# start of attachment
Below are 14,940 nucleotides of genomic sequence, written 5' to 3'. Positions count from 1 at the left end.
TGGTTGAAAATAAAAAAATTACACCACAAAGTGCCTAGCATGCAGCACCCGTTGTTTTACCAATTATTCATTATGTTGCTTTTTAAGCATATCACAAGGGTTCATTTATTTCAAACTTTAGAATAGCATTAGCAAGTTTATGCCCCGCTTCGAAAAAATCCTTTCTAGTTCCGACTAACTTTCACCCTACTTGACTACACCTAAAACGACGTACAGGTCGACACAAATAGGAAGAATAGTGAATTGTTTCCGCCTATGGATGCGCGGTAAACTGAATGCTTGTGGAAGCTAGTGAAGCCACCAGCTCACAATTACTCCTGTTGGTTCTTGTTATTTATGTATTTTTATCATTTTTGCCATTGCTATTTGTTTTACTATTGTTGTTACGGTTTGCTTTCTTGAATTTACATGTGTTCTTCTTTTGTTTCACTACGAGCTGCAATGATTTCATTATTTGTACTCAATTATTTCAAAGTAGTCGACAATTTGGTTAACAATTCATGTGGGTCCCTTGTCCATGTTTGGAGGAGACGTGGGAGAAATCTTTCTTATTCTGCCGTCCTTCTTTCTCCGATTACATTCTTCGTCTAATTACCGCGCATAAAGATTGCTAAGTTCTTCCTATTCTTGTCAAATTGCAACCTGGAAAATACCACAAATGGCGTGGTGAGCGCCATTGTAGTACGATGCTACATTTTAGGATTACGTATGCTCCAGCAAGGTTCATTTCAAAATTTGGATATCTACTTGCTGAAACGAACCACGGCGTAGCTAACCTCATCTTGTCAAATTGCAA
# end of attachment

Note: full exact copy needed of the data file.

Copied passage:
Below are 14,940 nucleotides of genomic sequence, written 5' to 3'. Positions count from 1 at the left end.
TGGTTGAAAATAAAAAAATTACACCACAAAGTGCCTAGCATGCAGCACCCGTTGTTTTACCAATTATTCATTATGTTGCTTTTTAAGCATATCACAAGGGTTCATTTATTTCAAACTTTAGAATAGCATTAGCAAGTTTATGCCCCGCTTCGAAAAAATCCTTTCTAGTTCCGACTAACTTTCACCCTACTTGACTACACCTAAAACGACGTACAGGTCGACACAAATAGGAAGAATAGTGAATTGTTTCCGCCTATGGATGCGCGGTAAACTGAATGCTTGTGGAAGCTAGTGAAGCCACCAGCTCACAATTACTCCTGTTGGTTCTTGTTATTTATGTATTTTTATCATTTTTGCCATTGCTATTTGTTTTACTATTGTTGTTACGGTTTGCTTTCTTGAATTTACATGTGTTCTTCTTTTGTTTCACTACGAGCTGCAATGATTTCATTATTTGTACTCAATTATTTCAAAGTAGTCGACAATTTGGTTAACAATTCATGTGGGTCCCTTGTCCATGTTTGGAGGAGACGTGGGAGAAATCTTTCTTATTCTGCCGTCCTTCTTTCTCCGATTACATTCTTCGTCTAATTACCGCGCATAAAGATTGCTAAGTTCTTCCTATTCTTGTCAAATTGCAACCTGGAAAATACCACAAATGGCGTGGTGAGCGCCATTGTAGTACGATGCTACATTTTAGGATTACGTATGCTCCAGCAAGGTTCATTTCAAAATTTGGATATCTACTTGCTGAAACGAACCACGGCGTAGCTAACCTCATCTTGTCAAATTGCAA